• Create a section on respect and inclusion in employee handbooks, orientation and training materials, and website to communicate the importance of this topic.



America Outdoors Business Development Coordinator, Heidi Prior, led a panel of owners and CEOs to talk about real-life case studies of outfitters who have navigated permitting and legislative policy issues. Case study examples included; How the removal of the Klamath River dam effects commercial outfitting, How to get a new National Park designation, How it took 7 years to get a permit on the Illinois River and How user fees can turn into law without the outfitting industry being involved or discussed.


Key Takeaways:

  • Have genuine relationships with your local/ state politicians and the federal agencies that you work close with BEFORE you ever have an issue.

  • Remember that AO can likely help connect you with an outfitter with a similar issue and / or unify the troops if need be.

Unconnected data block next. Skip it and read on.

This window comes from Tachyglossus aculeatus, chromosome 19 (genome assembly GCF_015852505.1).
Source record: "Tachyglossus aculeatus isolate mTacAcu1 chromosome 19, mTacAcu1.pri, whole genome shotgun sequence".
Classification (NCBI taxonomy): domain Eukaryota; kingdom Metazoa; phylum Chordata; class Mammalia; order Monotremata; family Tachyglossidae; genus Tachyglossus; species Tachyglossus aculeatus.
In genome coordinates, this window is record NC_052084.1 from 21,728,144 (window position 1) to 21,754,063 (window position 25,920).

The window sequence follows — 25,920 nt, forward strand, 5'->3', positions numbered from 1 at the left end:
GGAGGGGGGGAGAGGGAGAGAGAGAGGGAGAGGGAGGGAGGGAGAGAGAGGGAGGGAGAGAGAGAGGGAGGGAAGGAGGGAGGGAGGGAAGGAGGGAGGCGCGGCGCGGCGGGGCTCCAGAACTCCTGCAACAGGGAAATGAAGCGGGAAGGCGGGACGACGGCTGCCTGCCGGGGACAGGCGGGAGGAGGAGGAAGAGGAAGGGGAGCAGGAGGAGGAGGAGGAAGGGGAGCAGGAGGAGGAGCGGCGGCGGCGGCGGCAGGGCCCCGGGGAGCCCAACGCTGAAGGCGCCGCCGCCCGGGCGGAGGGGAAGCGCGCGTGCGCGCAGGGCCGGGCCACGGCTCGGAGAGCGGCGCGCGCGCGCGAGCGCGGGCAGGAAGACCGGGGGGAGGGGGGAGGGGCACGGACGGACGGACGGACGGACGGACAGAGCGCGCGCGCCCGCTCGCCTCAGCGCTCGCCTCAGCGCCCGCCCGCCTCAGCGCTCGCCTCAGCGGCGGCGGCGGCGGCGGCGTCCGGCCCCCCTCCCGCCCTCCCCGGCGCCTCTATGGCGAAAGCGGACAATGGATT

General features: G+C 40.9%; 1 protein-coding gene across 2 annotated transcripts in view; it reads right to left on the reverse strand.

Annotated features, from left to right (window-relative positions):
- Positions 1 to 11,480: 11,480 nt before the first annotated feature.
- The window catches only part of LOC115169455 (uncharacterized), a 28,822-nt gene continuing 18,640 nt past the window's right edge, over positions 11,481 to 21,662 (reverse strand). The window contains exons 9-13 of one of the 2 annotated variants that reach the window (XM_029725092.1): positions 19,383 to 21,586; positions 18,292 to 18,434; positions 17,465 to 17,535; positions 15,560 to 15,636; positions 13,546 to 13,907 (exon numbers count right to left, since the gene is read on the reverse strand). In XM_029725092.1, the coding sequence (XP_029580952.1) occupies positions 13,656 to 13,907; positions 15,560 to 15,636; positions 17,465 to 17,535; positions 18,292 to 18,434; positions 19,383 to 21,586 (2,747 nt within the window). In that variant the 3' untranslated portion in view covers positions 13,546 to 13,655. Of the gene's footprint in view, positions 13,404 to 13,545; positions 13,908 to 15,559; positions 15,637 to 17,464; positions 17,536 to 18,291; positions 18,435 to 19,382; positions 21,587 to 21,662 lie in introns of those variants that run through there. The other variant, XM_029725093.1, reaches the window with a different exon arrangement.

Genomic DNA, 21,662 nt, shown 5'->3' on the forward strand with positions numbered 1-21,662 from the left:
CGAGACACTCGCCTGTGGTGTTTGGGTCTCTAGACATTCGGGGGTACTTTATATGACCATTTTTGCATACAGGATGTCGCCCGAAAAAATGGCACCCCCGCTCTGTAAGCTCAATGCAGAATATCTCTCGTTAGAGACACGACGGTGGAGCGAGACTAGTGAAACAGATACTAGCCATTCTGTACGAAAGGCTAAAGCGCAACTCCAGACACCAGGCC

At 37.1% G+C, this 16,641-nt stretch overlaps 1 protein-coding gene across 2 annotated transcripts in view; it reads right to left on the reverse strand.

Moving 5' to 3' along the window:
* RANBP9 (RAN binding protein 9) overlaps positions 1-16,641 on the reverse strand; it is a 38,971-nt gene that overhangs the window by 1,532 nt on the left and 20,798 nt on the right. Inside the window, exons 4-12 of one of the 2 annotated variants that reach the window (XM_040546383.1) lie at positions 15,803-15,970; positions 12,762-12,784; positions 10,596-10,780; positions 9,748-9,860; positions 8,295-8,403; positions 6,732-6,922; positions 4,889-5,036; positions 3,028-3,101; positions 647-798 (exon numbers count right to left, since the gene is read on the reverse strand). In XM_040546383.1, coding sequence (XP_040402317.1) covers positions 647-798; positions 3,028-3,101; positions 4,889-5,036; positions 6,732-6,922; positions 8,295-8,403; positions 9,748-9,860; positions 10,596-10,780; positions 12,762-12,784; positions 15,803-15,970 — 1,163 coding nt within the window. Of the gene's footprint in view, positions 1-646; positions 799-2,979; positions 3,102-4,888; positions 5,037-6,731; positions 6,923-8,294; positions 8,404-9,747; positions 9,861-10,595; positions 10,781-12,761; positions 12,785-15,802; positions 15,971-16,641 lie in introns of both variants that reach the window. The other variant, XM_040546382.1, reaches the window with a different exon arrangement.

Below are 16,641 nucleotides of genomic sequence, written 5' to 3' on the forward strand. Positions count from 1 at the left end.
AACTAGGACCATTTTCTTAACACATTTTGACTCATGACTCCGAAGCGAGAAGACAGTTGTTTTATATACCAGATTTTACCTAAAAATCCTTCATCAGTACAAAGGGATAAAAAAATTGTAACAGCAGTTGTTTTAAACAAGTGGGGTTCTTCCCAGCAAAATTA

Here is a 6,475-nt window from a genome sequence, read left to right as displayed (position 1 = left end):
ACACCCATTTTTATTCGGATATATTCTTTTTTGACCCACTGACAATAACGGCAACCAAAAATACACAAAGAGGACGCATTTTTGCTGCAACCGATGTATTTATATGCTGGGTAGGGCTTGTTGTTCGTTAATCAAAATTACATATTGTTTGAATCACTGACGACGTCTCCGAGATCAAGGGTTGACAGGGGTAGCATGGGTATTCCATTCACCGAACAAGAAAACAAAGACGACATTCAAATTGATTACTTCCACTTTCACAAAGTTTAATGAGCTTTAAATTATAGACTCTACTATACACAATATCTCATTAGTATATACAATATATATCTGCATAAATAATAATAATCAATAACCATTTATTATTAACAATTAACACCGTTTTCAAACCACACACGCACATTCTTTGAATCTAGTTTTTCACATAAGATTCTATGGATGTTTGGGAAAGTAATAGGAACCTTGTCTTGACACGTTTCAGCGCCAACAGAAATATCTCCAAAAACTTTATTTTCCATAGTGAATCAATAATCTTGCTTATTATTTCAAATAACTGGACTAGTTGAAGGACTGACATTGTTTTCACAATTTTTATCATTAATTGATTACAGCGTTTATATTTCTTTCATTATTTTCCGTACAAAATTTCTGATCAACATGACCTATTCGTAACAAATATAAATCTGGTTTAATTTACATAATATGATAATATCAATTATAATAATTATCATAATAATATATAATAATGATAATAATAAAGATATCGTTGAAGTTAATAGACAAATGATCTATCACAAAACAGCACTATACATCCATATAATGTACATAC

• Local and state organizations are crucial. AO focuses on the national stage; however, we are a great resource for local and state strategies too.

  • Outfitters impact rural politics and rural economic development of gateway communities. Use this authority when advocating. The outdoor industry makes up 2.2% of the US GDP.

  • Outfitters are training the next generation of outdoor lovers via client experiences but also remember your staff.  They often becomes a brand ambassadors for life and frequently live in these gateway communities as voters for years to come.